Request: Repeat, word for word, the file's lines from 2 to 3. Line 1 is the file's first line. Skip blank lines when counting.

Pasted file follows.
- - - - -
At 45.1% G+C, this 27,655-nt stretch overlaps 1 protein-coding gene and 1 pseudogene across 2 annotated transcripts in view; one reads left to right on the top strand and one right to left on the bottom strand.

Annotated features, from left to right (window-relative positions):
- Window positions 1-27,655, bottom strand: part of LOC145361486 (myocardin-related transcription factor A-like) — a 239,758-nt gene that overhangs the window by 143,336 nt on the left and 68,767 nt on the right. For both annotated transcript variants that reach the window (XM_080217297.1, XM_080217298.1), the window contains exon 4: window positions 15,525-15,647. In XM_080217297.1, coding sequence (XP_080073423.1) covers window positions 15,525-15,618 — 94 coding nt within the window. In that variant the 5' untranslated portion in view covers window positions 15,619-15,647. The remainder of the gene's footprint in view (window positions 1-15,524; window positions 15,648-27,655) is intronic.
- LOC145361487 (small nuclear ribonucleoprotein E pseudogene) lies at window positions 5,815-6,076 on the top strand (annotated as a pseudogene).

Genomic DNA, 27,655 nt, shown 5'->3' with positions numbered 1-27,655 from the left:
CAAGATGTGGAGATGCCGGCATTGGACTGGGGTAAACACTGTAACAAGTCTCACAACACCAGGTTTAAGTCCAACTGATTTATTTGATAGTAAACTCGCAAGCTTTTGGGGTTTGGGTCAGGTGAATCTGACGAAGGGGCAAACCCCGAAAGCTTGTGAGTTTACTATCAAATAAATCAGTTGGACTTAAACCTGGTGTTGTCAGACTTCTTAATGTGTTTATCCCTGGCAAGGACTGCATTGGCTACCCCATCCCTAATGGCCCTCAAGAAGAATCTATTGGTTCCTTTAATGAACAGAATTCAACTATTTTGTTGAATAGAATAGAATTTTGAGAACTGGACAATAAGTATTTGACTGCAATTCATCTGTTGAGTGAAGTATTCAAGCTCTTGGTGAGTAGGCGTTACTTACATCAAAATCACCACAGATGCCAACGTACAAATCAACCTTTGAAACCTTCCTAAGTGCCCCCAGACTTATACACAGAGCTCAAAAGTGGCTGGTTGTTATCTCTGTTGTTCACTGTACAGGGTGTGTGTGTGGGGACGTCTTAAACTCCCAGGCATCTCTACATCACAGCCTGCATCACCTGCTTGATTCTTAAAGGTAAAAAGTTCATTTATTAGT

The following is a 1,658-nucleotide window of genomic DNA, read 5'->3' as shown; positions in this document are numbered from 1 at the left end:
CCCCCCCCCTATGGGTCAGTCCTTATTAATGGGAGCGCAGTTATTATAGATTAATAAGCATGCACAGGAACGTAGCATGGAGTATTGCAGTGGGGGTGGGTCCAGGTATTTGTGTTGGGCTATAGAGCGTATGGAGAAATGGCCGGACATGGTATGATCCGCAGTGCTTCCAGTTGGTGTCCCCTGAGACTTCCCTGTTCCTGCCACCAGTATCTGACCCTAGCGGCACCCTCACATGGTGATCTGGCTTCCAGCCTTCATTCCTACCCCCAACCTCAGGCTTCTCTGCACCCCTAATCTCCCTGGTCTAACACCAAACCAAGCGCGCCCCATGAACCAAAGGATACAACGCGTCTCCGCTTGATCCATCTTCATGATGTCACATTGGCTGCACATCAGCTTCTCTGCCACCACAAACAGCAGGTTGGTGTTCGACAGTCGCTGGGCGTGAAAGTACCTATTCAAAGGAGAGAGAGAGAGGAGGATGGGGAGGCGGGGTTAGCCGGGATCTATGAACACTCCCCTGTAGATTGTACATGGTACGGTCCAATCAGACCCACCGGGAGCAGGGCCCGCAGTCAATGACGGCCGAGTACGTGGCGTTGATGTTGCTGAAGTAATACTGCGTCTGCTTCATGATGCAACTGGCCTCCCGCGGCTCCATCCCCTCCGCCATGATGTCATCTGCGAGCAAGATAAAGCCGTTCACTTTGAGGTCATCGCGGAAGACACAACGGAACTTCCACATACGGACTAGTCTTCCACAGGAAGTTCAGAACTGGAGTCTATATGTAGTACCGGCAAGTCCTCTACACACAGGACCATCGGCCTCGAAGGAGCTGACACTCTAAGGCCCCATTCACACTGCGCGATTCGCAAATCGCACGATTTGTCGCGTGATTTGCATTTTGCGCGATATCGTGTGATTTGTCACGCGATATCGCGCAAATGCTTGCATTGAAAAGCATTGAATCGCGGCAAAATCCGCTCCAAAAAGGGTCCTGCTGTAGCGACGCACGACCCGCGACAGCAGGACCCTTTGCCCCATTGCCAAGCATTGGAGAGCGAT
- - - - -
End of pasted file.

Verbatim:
Annotated features, from left to right (window-relative positions):
- Window positions 1-27,655, bottom strand: part of LOC145361486 (myocardin-related transcription factor A-like) — a 239,758-nt gene that overhangs the window by 143,336 nt on the left and 68,767 nt on the right. For both annotated transcript variants that reach the window (XM_080217297.1, XM_080217298.1), the window contains exon 4: window positions 15,525-15,647. In XM_080217297.1, coding sequence (XP_080073423.1) covers window positions 15,525-15,618 — 94 coding nt within the window. In that variant the 5' untranslated portion in view covers window positions 15,619-15,647. The remainder of the gene's footprint in view (window positions 1-15,524; window positions 15,648-27,655) is intronic.